I am afraid that has already been done. Did the Commissioner not appoint her husband to investigate it?

We cannot make that allegation against somebody who is not present here.

This is not on. The Commissioner must step aside. I will leave it at that for now.

I thank the Senator and call Senator Paul Gavan.

I begin by sending out greetings of solidarity on behalf of my party, Sinn Féin, to the Tesco workers who are on strike today. They are striking for decency and respect at work. I hope that everyone in the Chamber will join with me in saluting their courage today.

I was at another picket line this morning and it is one that has not reached the headlines for some reason. The picket line is at Kerry Foods in Charleville. The picket line resembled something from Wapping in the 1980s. We had multiple cameras installed by the company. We had a whole host of heavies and security guards present. Last week, Kerry Foods bussed in strike-breakers from Britain for the day to replace workers on a legal trade dispute. The most shocking point of all is that the management of Kerry Foods is refusing to attend the Workplace Relations Commission regarding the dispute which is about changes to job patterns and workers' rights.

I ask that the Minister for Jobs, Enterprise and Innovation come to the House as a matter of urgency. Some 250 jobs are at stake. I see colleagues from Limerick and Cork here and I appeal to them to engage in this process because this is extremely serious. The company is engaging in practices like demanding that workers who have worked for 30 years now ask permission before they go to the toilet. Imagine that. Imagine the humiliation of that, when one has worked for a company for 30 years and now has to put one's hand up and say "Please sir, can I go to the toilet?" That is how Kerry Foods is humiliating its workers. Its stance on refusing to engage with the Workplace Relations Commission is nothing less than outrageous for a company that made €700 million last year and has received millions of euro in grants from this State. I ask the Minister for Jobs, Enterprise and Innovation to come to the House as a matter of urgency. There are 250 jobs potentially at stake here and we need to discuss the situation and demand that the management of Kerry Foods respects its workers and engages with the industrial relations machinery of the State.

I want to support Senator Gavan in his remarks on industrial disputes that are ongoing today. The Tesco issue is one that I feel quite strongly about. This does not have to be a divisive issue in this Chamber and I want to echo the call for the Minister in charge of this area to come to the House to talk about her vision for workers' rights in Ireland. Over the course of the last five years, on a statutory and legislative basis, Ireland is the only country in Europe to have had improvements in workers' rights, thanks in no small way to the efforts of my colleague, Senator Nash. However, regardless of discussions in the transport area where management is talking about profit margins, unsustainability and all the rest of it, it is quite galling to see that we have a huge multinational organisation, Tesco, making massive profits in this country and yet trying to pit one worker against another. It is quite gratifying and inspirational to see the voices of workers who are willing to step outside their own area of employment and to put their necks on the block for their fellow workers because of what management is doing.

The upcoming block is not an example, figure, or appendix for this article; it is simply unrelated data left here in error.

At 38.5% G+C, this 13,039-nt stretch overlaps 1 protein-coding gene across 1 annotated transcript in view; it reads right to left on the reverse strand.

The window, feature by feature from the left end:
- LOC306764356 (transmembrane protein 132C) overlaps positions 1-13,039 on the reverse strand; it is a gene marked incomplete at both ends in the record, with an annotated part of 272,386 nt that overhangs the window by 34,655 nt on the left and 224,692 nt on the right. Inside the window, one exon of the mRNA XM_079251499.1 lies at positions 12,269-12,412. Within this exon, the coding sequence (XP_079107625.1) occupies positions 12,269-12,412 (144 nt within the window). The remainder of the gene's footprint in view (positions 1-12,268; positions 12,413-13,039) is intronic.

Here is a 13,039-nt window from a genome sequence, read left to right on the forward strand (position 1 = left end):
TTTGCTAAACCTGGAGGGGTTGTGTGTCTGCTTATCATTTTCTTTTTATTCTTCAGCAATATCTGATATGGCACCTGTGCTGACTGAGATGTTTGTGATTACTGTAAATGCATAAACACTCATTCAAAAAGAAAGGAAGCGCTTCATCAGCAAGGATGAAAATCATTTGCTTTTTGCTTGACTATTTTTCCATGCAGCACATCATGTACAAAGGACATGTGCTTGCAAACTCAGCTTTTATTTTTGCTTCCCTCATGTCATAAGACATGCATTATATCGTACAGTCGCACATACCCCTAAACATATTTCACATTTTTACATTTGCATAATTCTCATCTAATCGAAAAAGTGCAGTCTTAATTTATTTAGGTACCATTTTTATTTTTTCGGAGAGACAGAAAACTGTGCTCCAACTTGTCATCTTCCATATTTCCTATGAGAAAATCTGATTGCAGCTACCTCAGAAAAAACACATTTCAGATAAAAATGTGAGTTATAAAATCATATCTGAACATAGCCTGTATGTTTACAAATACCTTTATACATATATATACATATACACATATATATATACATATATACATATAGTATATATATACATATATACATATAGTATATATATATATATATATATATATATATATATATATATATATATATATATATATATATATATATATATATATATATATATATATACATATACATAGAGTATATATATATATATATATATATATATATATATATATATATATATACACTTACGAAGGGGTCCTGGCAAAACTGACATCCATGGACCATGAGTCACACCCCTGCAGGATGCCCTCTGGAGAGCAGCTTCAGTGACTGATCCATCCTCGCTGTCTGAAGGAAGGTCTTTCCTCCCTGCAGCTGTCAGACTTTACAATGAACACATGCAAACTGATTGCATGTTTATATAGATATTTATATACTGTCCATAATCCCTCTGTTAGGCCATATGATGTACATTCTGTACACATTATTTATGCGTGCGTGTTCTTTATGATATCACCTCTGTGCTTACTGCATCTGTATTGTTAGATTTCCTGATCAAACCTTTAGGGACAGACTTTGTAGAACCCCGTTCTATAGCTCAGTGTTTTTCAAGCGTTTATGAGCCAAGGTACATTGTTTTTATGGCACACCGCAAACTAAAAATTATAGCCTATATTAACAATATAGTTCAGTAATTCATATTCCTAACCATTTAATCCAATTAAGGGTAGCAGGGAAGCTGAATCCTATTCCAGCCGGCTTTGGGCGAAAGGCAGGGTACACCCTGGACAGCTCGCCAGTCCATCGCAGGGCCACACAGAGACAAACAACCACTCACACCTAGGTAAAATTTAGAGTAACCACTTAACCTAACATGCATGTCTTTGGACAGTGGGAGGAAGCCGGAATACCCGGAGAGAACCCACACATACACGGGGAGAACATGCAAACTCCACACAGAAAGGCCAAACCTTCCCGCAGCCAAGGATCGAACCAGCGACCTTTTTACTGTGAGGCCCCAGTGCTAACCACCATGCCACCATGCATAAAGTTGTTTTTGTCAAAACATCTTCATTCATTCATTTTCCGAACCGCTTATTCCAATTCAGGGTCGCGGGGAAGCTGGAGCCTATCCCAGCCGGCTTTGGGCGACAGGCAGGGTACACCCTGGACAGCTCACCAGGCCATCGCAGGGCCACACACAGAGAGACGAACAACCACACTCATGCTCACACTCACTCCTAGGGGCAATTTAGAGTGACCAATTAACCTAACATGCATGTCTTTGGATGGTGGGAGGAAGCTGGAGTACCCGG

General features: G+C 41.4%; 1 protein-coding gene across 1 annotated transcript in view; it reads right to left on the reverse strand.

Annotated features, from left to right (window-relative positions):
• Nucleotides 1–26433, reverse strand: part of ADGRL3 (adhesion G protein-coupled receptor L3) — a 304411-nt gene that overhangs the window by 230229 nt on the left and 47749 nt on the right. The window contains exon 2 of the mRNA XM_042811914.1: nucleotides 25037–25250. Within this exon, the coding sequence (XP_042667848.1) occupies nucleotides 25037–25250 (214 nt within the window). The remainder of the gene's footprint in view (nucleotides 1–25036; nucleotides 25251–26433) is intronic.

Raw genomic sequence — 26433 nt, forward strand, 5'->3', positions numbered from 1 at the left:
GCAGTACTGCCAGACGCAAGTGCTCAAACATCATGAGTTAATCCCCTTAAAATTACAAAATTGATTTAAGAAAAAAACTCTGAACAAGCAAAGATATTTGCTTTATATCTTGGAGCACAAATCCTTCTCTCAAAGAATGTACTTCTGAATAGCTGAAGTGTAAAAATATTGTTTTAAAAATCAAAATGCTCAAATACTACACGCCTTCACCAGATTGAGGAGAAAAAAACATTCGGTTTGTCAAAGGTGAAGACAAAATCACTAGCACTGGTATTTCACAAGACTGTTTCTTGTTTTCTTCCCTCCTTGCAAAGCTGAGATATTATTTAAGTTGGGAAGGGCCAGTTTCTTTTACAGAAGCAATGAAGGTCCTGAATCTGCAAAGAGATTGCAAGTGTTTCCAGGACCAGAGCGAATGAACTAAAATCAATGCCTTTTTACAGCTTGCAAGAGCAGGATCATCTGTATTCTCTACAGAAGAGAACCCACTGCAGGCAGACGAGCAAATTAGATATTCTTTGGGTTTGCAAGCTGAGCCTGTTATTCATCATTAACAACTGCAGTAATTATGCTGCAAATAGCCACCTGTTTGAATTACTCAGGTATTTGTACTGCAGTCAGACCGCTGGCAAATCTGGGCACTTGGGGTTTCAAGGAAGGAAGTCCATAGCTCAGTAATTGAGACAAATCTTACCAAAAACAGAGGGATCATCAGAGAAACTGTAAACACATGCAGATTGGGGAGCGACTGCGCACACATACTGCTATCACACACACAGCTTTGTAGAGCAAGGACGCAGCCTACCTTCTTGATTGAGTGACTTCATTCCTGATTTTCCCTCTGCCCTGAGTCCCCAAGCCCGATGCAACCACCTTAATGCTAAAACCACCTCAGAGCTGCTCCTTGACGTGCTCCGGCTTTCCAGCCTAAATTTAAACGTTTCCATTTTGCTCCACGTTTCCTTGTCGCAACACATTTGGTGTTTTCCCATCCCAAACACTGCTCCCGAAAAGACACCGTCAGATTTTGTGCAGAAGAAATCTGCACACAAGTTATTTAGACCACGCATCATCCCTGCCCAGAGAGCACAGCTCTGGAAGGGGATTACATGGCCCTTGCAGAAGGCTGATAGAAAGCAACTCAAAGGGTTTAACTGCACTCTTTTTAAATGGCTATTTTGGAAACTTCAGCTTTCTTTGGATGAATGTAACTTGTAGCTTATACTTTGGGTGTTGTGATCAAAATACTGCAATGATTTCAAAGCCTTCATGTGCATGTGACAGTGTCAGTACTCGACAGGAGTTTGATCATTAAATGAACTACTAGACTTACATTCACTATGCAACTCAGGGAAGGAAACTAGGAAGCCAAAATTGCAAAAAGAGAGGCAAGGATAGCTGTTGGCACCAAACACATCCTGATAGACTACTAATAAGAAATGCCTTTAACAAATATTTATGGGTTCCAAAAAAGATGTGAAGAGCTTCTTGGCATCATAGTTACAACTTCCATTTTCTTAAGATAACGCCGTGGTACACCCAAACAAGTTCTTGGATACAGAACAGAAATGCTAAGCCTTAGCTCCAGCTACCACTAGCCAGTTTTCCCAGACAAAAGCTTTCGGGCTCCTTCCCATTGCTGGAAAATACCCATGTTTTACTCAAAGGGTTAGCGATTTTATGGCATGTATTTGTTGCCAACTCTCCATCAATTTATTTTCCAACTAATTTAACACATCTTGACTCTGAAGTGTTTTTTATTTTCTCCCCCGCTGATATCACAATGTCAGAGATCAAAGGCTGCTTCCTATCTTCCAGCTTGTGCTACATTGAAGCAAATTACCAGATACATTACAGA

Let us be honest about this. Across parties in this Chamber, we have an opportunity to talk about the vision we have for work, for the future of work and for the rights that underpin that work. The European Union, of which we are a proud member, has helped in that endeavour. I join my Sinn Féin colleague in calling for the Minister to come to the House to outline her vision, if she has one. This will not go away; these disputes will continue. Media will always second-guess the motivations of workers and unions. At this point it is appropriate for the Minister to come and articulate in this Chamber whatever vision she may have. We can collectively underpin that agenda in this Chamber to ensure we stand for something much more basic and important than profit margins.

I offer my support to Sergeant Maurice McCabe and his family. We need to have that public tribunal of inquiry in order to get to the truth and the sooner the better for everybody's sake.

I agree with the Tesco workers, as that issue needs to get sorted.

We are all aware of the boundary changes, including a proposed change in my area, which I believe will not happen and which is very unfair. It was proposed for Graiguecullen to come into Carlow from Laois. Nobody ever mentions the services. I live in an area called Graiguecullen; I would say it is called no-man's land. The people in Graiguecullen live two minutes from Carlow town. They access every service they can from Portlaoise. If they have to go to the hospital or have to have their teeth attended to, they have to go to Portlaoise.

Housing is a major issue. A person is not allowed to be on two local authority housing lists and is limited to being on one, which is unacceptable. Whoever is looking at these boundary changes should be accountable. There is not one word about the people of Graiguecullen and the services they access. It is all about Laois County Council losing nearly €1 million in property taxes, which is unacceptable. I call for the Minister, Deputy Coveney, to come to the House to address the matter. The services for the people of Graiguecullen should be addressed. It is not about money, but about people and their livelihoods.

I second Senator McDowell's amendment to the Order of Business.